if that helps.


It includes circuits, guides and source code to control the fan also. 


I have also had PCB's manufactured for it to get it nicer, but I have not tested those yet, and wont post their blueprints until I have verified them for errors.


After I got the fan controller on it t hen Orange PC is a very fast and viable server. Compared to without fan when it was constantly going to turtle slow speed due to heat.

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After I got the fan controller on it t hen Orange PC is a very fast and viable server. Compared to without fan when it was constantly going to turtle slow speed due to heat.


Just for the record: Using a fan with any H3 board is NOT NECESSARY when using Armbian!


You write on your site:

On the first machine we set up then machine seemed to be running Owncloud stable at 49 – 50 C on the CPU, but on 2nd day we noticed it going to 75 C and everything went very slow due to CPU core shut downs.


Shutting down cores is a clear sign that you used Xunlong's original THS settings back then (which are Allwinner's default and these are known to be bullshit, same with A83T and A64).


We improved THS settings a lot (stopping overvolting, defining intelligent throttling, cores shutting down only as a last resort) and all you need if you want to run heavy workloads with any H3 board is a cheap heatsink. No fan needed. Really.


Further readings:

TL;DR: Don't waste your time with fans and fan control with any H3 board, better use Armbian instead. Better settings increase performance and reduce temperatures/consumption.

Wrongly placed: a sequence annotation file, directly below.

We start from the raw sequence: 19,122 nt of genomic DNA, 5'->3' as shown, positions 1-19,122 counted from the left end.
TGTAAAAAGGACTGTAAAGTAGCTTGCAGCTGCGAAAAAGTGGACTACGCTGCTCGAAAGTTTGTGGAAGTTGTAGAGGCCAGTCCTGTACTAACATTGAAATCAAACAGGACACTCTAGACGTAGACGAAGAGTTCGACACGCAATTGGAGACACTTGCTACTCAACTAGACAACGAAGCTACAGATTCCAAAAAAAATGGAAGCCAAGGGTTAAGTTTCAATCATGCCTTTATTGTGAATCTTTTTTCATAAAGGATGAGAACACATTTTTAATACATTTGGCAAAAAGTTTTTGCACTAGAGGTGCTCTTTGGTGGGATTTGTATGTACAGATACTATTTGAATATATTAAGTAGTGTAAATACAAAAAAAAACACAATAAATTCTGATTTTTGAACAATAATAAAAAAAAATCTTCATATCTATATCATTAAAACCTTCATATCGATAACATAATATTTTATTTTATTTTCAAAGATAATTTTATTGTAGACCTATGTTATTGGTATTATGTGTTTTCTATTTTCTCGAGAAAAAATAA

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I use Armbian and would never use anything else ! (I love Armbian)


But the performance for me was very poor as soon as the machine was under heavy load before adding fan controller.  And the nice thing about having fan controller is that it only turns on when its actually needed if setting its settings high enough.

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But the performance for me was very poor as soon as the machine was under heavy load before adding fan controller.  And the nice thing about having fan controller is that it only turns on when its actually needed if setting its settings high enough.


Again: Using Armbian settings you don't need a fan. When we started supporting H3 boards in Armbian our first settings were already optimized since the settings used were bronco's from Orange Pi forums (bronco was my nickname there and I started to test/implement this stuff at the end of last year, due to a mistake we used even improved settings in Armbian then which further decreased temperatures).


We then fine tuned these settings, added a script to bring back killed CPU cores to cope with the rare cases where cores had to be killed which involved really heavy workloads and now we have this ability added to the kernel since Zador provided a kernel patch that brings back killed CPU cores.